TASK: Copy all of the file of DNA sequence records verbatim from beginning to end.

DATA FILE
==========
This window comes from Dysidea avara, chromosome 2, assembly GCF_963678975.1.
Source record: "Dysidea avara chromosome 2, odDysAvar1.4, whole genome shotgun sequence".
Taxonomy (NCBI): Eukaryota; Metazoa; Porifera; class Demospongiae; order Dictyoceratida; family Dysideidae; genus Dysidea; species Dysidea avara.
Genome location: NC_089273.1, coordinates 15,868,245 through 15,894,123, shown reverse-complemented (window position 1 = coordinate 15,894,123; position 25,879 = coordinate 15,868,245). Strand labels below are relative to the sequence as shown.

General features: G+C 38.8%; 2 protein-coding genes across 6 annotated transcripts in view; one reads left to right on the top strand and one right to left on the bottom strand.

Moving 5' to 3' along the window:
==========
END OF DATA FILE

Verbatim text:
This window comes from Dysidea avara, chromosome 2, assembly GCF_963678975.1.
Source record: "Dysidea avara chromosome 2, odDysAvar1.4, whole genome shotgun sequence".
Taxonomy (NCBI): Eukaryota; Metazoa; Porifera; class Demospongiae; order Dictyoceratida; family Dysideidae; genus Dysidea; species Dysidea avara.
Genome location: NC_089273.1, coordinates 15,868,245 through 15,894,123, shown reverse-complemented (window position 1 = coordinate 15,894,123; position 25,879 = coordinate 15,868,245). Strand labels below are relative to the sequence as shown.

General features: G+C 38.8%; 2 protein-coding genes across 6 annotated transcripts in view; one reads left to right on the top strand and one right to left on the bottom strand.

Moving 5' to 3' along the window: